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Dr Cynthia Addoquaye Tagoe

caddoquayetagoe@ug.edu.gh

Cynthia Addoquaye Tagoe newDr. Cynthia Addoquaye Tagoe is a Research Fellow at the Institute of Statistical, Social and Economic Research (ISSER) at the University of Ghana, Legon. Her research interests and experience are in migration, decentralisation, participatory approaches to governance, institutions and gender issues.

 

 

Prosper Adiku

prosperyaw@cariaa.net

Prosper Adiku newProsper Adiku holds an MPhil (Oceanography) from the Marine & Fisheries Sciences Department of the University of Ghana. Prosper is interested in vulnerability & hazard (flood) mapping, and Science Communications. He is the Technical Officer for the ‘Promoting Research into Use through Networking and Engagement’ (PRUNE) under the Ghana Country Engagement Group (G-CEG) of CARIAA. His main role is to support the implementation of the RiU strategies for the CARIAA consortia (ASSAR & DECCMA) in Ghana.

Dr. Barnabas Amisigo

barnyy2002@yahoo.co.uk

Barnabas Amisigo newDr. Barnabas Amisigo is a Hydrologist/Water Resources Engineer with interests in hydrological modelling and integrated Water Resources Planning and management research, modelling the impacts of climate and environmental change on river basin water resources, data assimilation in hydrology, operational streamflow forecasting and flood and drought risk assessments in river basins. Dr Amisigo is the Ghana lead on Work Package 5 on the DECCMA Project.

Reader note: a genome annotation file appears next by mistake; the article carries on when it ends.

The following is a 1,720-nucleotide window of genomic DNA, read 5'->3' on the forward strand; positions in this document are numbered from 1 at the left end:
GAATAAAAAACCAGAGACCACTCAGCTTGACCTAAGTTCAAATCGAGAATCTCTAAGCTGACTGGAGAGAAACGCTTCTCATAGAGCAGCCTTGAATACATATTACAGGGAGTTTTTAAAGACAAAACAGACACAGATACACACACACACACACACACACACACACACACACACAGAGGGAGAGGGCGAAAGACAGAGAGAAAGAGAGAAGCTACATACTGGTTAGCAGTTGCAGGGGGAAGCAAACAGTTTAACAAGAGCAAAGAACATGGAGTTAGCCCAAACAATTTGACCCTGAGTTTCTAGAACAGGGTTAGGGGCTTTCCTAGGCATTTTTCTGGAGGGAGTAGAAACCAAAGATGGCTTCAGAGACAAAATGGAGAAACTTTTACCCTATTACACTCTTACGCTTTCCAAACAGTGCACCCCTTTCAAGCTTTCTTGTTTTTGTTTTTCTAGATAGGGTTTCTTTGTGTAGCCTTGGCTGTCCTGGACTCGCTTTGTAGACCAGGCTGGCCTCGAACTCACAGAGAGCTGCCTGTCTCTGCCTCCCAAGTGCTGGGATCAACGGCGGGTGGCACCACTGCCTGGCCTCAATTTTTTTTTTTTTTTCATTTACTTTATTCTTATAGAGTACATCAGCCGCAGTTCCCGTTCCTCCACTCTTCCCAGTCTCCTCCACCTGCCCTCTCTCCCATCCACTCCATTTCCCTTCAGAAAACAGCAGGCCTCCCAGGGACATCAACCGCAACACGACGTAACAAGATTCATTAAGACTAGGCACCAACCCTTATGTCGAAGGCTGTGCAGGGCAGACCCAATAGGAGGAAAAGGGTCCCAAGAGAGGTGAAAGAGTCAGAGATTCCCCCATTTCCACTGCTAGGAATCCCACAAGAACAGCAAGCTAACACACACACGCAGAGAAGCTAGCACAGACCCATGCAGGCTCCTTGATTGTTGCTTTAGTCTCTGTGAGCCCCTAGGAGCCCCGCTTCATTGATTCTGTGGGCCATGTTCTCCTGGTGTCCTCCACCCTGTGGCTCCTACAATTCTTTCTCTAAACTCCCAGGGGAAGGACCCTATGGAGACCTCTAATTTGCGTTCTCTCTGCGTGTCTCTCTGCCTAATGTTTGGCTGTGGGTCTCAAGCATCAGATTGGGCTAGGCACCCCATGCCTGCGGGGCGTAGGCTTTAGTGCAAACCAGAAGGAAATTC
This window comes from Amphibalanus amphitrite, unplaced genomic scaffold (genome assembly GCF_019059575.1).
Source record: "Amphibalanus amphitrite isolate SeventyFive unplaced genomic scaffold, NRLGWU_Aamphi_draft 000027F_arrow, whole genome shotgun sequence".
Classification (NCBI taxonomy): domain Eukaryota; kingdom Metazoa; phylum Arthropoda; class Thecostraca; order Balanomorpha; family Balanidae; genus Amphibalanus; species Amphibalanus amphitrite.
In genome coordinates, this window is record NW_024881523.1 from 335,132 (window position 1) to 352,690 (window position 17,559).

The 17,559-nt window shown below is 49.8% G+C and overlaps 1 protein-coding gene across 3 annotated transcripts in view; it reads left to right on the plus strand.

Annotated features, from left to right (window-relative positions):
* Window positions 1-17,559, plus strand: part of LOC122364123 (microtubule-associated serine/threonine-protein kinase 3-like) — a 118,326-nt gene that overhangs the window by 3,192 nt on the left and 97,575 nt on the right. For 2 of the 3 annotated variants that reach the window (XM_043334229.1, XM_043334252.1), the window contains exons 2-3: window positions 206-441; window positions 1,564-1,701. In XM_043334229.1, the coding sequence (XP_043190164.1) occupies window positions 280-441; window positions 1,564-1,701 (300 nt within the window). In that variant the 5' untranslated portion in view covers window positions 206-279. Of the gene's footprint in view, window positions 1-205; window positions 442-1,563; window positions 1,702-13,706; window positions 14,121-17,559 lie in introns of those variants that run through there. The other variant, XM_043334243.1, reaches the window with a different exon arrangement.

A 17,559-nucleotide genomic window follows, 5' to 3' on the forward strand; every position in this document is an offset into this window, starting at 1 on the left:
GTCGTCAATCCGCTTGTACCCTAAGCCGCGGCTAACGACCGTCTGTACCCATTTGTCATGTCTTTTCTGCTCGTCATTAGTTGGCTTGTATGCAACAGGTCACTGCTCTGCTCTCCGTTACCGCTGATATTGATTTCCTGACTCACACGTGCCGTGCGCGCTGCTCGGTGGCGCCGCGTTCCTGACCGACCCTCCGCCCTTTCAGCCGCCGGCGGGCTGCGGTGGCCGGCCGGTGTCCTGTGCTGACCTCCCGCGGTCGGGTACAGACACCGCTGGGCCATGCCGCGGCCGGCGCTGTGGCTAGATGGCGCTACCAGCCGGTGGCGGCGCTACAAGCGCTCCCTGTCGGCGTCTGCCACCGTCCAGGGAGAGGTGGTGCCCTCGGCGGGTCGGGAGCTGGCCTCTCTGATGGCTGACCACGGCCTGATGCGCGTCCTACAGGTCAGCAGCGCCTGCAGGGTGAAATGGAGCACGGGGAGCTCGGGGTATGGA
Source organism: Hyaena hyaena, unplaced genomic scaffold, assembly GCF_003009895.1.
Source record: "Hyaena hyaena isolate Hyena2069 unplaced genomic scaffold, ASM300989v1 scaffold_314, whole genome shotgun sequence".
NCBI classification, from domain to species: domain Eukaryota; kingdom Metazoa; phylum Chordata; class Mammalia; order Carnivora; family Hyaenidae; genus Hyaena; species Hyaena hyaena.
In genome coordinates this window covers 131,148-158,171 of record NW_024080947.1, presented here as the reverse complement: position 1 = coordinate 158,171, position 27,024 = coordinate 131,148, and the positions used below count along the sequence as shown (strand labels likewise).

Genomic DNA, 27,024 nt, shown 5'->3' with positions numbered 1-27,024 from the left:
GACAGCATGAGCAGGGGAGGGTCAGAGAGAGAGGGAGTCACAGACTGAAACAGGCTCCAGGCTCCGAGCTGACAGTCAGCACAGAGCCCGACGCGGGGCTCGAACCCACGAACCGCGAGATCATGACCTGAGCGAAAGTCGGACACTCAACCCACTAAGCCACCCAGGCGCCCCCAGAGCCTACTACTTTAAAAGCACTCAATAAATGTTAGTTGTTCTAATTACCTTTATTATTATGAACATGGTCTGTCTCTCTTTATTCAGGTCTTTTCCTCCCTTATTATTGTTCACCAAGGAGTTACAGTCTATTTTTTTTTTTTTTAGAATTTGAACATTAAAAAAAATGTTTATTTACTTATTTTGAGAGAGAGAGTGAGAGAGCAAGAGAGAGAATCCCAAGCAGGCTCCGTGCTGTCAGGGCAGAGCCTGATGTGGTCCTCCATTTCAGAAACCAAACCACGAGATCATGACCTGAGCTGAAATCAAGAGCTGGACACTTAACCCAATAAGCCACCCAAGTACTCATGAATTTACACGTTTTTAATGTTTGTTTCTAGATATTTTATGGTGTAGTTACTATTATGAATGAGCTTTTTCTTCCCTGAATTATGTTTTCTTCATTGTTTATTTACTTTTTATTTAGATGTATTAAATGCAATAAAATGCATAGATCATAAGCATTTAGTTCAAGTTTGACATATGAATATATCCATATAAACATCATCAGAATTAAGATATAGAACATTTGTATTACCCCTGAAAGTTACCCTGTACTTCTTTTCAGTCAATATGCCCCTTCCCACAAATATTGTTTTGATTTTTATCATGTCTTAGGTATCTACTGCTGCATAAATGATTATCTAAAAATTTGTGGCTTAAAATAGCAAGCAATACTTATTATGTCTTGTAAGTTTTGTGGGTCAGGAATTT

Dr Mumuni Abu

mabu@ug.edu.gh

Mumuni Abu newDr. Mumuni Abu is a lecturer at the Regional Institute for Population Studies (RIPS), University of Ghana, where he teaches and provides mentorship to students in the area of technical and social demography. His interest areas are population projections and estimations; climate change, migration and health.  Dr Abu is a research scientist  working on Work Package 3 on the DECCMA project.

 

Dr. Benjamin Kofi Nyarko

bnyarko@ucc.edu.gh

Benjamin Nyarko newDr. Benjamin Kofi Nyarko is a Senior Lecturer and a Physical Geographer at the Department of Geography & Regional Planning, University of Cape Coast. His research interest is in fluvial geomorphology and application of spatial techniques in fluvial dynamics.  Dr Nyarko will be working on Work Package 5 on the DECCMA Project.

 

Dr Emmanuel Ekow Asmah

easmah@ucc.edu.gh

Emmanuel Ekow AsmahBeyond working as a Senior Lecturer in the Department of Economics, UCC for the past fifteen years, Dr. Emmanuel Ekow Asmah is a visiting lecturer and a network member of the Africa Economic Research Consortium and has in the past worked with the Africa Growth Initiative at Brookings (US) as a Research Fellow and an Intern Macroeconomist with the World Bank Tanzania Office.